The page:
New in the non-rheumatology journals: Yet another reason to treat RA early, another quirk about lupus and skin color, and rheumatic fever presenting as joint pain. Also, why so many fungus-tainted injections in Michigan?
Last week's articles on rheumatology topics in the major non-rheumatology journals
Biological vs Conventional Combination Treatment and Work Loss in Early Rheumatoid Arthritis: A Randomized TrialJAMA Intern Med, July 1, 2013. Full text $30.
Not Better but Quite Good: Effects on Work Loss of Combination Treatment for Rheumatoid Arthritis With and Without Biological Agents.JAMA Intern Med, July 1, 2013. Full text $30.
Biological combination therapy was no better than conventional combination therapy in preventing work loss among patients with early rheumatoid arthritis (RA) after methotrexate alone failed, according to an analysis of the Swedish Swefot trial data. This is in contrast to the previously reported radiological results, which found biological combination treatment (adding the tumor necrosis factor inhibitor infliximab) superior to conventional combination therapy (adding sulfasalazine plus hydroxychloroquine). The new analysis used sick leave and disability pension days in the Swedish Social Insurance Office register. Compared to the general population, RA patients had three times greater sick leave and disability at randomization. After 21 months, the disability had been reduced to double that of the general population, for the 124 patients in both groups. Aggressive treatment will maintain employment; however, once patients stop working, they are unlikely to return, so aggressive treatment should be started early. The outcome of employment, which is the greatest single economic cost of RA, may be more refractory to medical treatment than are clinical and radiological outcomes.
A Patient with Migrating PolyarthralgiasN Engl J Med, July 4, 2013. Full text $15
Now@NEJM, July 5, 2013. Free full text.
Rheumatic fever presented as migrating polyarthralgias in this case study that ponders links between bacterial infection and cardiovascular damage. A 28-year-old woman presented with migrating polyarthralgias, followed by progressive shortness of breath consistent with congestive heart failure. She was diagnosed with acute rheumatic fever, treated with penicillin, and later with mitral-valve replacement, leading to substantial improvement in exercise tolerance.The incidence of acute rheumatic fever is declining worldwide. In the United States, the prevalence of rheumatogenic strains of group A Streptococcus is declining while the prevalence of non-rheumatogenic strains is increasing.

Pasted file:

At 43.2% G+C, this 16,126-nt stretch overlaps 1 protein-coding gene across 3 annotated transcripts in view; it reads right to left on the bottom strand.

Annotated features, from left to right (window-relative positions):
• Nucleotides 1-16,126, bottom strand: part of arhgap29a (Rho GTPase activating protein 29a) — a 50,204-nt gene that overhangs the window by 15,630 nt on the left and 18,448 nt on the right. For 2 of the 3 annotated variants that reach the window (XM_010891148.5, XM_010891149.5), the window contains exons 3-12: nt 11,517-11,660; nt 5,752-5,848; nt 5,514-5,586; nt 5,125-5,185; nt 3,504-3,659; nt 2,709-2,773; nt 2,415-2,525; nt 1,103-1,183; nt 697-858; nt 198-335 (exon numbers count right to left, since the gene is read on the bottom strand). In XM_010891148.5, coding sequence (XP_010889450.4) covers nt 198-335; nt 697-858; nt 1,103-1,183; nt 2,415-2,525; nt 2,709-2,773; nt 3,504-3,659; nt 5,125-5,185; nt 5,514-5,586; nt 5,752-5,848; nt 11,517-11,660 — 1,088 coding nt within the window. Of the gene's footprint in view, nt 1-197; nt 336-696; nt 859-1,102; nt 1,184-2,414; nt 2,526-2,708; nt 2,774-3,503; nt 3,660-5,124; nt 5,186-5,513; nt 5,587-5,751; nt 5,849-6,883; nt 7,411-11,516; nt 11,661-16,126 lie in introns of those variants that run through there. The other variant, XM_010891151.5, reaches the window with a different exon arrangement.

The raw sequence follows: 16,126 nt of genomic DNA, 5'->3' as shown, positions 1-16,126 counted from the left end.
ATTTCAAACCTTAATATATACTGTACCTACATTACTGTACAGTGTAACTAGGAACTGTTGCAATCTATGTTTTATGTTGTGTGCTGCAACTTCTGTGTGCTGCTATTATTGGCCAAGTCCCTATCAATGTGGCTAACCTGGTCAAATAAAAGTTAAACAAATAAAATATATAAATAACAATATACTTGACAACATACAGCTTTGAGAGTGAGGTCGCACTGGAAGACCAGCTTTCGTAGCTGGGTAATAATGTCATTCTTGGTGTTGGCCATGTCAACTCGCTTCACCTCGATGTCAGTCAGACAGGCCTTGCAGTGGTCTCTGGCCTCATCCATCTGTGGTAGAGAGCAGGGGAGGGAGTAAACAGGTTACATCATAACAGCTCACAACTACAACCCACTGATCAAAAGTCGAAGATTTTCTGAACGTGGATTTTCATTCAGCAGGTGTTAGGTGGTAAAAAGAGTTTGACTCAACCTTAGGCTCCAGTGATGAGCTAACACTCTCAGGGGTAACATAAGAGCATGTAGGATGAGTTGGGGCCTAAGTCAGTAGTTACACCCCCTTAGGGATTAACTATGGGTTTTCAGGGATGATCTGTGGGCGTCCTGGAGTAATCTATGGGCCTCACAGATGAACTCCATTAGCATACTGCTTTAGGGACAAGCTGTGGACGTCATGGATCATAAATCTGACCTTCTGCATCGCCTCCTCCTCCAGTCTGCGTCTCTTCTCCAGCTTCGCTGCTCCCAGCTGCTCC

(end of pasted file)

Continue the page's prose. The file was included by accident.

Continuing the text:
Systemic Lupus Erythematosus
Hydroxychloroquine-Induced Pigmentation in Patients With Systemic Lupus Erythematosus: A Case-Control Study JAMA Dermatol, July 3, 2013. Full text $30.
Twenty-four patients with systemic lupus erythematosus developed pigmentation after treatment with hydroxycloroquine for a median of 6.1 years. Most patients reported that the pigmented lesions were preceded by ecchymotic areas, which gave way to localized blue-gray or brown pigmentation. Most patients had at least one condition that predisposed to easy bruising. The pigmentation was independently associated with oral anticoagulants, antiplatelet agents, and blood hydroxychloroquine concentration. This supports the hypothesis that hydroxychloroquine-induced pigmentation is secondary to ecchymosis or bruising.
News From the Centers for Disease Control and Prevention: Michigan Has Top Statistic in Contaminated Steroid InfectionsJAMA, July 3, 2013, $30
Spinal and Paraspinal Infections Associated with Contaminated Methylprednisolone Acetate Injections - Michigan, 2012–2013
MMWR, May 17, 2013, Free
A commentary in JAMA suggests that Michigan may have detected more cases of spinal or paraspinal infections without meningitis because the state took a proactive approach to detection. Alternately, Michigan may have received methylprednisolone acetate supplies that had higher levels of fungal contamination. Most patients in Michigan received their injections at Michigan Pain Specialists, which used 400 vials from one lot that was linked with a significantly higher risk for fungal infection.